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If you look around, you may observe that few of the rich or learned of any society of Christians, however small, and however zealous to diffuse christianity, are disposed to go forth as missionaries. And it is true, that, if the rich and learned did go, they could not assimulate with the poor and ignorant among the heathen, so easily as their brethren of inferior station. They could not so easily associate with their poverty, or tolerate their ignorance.
If, then, you cannot find rich men of your own body to go forth to enlighten the world, you must send men of humble condition; and if you cannot engage learned men, you must send men of inferior attainments: for the gospel must be "preached to all nations:" some men must go forth to be “the light of the world.” Only let it be your care that the men whom you do send, possess the dispositions which our Lord hath enjoined. Let them be “Men of the Beatitudes.” In regard to learning, they will acquire some portion of it in a foreign land. It is proper to observe that a missionary is not made a missionary wholly in his own country; but in the country of his labors, Learning is eventually necessary for him: it is indispensable to great success: but it is not so requisite at his first entrance on his employment. The primary qualifications are evangelic fortitude, zeal, humility, self-denial, prudence, temperance: to which must be added, assiduity in learning a new language with the docility of a child. And, in the period of eight or ten years, whilst that, language is acquiring, some other branches of useful learning may be successfully cultivated.
This opinion on the means of forming a missionary, I deliver in perfect confidence: not only as the result of my own observation and inquiry; but as being sanctioned by the most eminent and useful preachers in the east, during the last century.*
* Ziegenbalg, Shulte, Swartz, and Gericke.
This translation is in the Malayalim tongue, some times called the Malabar: which is spoken not only by the Hindoos of Malabar, Travancore and Co. chin; but by upwards of three hundred thousand Christians in these provinces, some of them belonging to the ancient Syrian church, and some of them to the Romish church; and who will all, as we have been informed, gladly receive the word of God, both priests and people.
Another remarkable event hath concurred to favor the design. The Italian bishop of chief emi. nence in those parts, who presides over the college of Verapoli, which has been established for the students of the Romish church, has denied the authority of the inquisition, and has acceded to the design of giving the holy scriptures to the people. I my. self received from him the assurance of his deter. mination to this effect, in the presence of the British president in Trevancore. So that the version executed by the Syrian bishop, whom Rome has ever accounted her enemy in the east, will be given to the Romish church. Thus, after a strise of three hundred years, doth “the wolf lie down with the lamb;" and the lion, changing his nature, begins to “ eat straw like an ox,” Isaiah xi, 7. And it is for the support of this work, in particular, that we would solicit your liberality on this day. It is for the translation of the Bible into a new language, which is not only vernacular to Hindoos and Mahometans, but is the language of a nation of Christians who never saw the Bible; and whose minds are already disposed to read the book which gives an account of their own religion.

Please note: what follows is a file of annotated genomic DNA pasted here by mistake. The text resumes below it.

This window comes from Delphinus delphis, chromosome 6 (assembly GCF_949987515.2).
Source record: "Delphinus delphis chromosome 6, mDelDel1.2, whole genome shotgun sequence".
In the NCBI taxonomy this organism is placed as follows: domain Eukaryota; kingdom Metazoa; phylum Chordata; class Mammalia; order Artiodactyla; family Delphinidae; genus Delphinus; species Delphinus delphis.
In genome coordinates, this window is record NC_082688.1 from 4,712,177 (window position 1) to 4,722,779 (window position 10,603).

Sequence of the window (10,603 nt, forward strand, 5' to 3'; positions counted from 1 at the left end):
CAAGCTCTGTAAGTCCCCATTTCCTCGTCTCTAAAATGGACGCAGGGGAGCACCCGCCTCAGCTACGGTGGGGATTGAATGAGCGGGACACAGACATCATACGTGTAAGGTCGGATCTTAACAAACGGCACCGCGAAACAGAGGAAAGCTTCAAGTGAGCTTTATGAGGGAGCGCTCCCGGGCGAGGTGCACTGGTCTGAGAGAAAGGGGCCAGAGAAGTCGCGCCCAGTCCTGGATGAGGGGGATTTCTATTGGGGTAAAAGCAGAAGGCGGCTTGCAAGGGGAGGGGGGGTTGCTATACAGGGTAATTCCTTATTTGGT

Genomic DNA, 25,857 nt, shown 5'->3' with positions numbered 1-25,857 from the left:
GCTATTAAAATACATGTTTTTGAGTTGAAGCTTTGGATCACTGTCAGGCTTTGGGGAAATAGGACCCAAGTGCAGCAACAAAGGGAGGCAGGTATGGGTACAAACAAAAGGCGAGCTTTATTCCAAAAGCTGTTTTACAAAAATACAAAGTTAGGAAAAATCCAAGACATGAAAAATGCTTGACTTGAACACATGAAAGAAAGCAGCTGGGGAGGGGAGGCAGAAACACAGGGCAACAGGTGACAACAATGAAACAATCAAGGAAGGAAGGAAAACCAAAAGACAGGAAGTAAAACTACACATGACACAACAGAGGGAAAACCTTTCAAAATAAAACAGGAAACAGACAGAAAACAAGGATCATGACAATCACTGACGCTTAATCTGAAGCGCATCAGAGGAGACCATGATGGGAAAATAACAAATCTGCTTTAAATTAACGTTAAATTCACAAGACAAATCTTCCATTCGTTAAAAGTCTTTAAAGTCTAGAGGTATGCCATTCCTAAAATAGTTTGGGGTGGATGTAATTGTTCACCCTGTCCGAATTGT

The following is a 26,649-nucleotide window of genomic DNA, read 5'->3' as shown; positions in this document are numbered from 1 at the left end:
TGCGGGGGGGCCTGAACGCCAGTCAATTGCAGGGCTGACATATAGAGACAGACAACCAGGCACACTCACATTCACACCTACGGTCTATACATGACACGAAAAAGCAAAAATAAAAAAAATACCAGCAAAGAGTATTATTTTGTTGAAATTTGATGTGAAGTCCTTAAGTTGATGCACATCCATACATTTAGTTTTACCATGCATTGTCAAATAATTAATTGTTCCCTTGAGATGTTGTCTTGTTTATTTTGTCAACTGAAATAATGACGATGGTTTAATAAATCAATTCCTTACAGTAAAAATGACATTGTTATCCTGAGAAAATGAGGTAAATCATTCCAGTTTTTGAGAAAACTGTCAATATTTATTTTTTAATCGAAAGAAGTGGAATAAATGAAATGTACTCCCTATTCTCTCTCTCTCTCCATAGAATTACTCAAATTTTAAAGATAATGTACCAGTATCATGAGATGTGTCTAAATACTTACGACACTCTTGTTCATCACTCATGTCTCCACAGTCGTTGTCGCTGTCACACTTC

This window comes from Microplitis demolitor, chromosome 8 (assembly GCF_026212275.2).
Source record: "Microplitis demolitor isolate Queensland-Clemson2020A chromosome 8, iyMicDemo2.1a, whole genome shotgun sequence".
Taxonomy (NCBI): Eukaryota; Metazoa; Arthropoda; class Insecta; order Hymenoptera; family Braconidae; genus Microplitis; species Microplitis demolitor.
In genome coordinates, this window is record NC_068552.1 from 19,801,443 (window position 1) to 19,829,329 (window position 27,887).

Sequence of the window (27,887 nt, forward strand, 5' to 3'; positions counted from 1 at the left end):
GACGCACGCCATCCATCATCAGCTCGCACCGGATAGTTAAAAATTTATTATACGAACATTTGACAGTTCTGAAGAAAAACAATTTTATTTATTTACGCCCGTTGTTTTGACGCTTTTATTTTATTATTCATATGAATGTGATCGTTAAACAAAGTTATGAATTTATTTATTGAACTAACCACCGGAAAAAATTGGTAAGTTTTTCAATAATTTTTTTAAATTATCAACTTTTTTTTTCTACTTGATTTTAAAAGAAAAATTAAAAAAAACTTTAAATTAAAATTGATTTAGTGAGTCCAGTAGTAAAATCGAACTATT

Thus much of the darkness which pervades hea. then lands. We shall now advert to the means of imparting light to them.
The time seems to have arrived, when more effectual measures ought to be adopted for the pronulgation of christianity, than have hitherto been
employed. It is now expedient to open a more di-
there must be greater personal activity, and a more i frequent intercourse with the scene abroad.
' Let ships be prepared to carry the glad tidings of.
the gospel to-remote nations. d. The auspicious circumstances of the present time,
and the blessing that hath hitherto evidently attended the labors of the general body of missionaries, seem to justify the adoption of these means. There is nothing new in the proposal, if it be not, that it is new to us. You have seen with what facility the Romish church can open a communication with distant nations, by ships of war and commerce. You see with what facility commercial men at home can open a communication with remote regions, at a very small expense, sometimes merely on speculation; and if they do not succeed in one country they go to another. “The children of this world are wiser in their generation than the children of light." Let us follow their example in conducting the commerce of knowledge. Let societies, let individuals, according to their ability, charter ships for this very purpose. Much of the expense may be defrayed by judicious' plans of commerce. But let the chief and avowed object be, “the merchandize of the gospel.”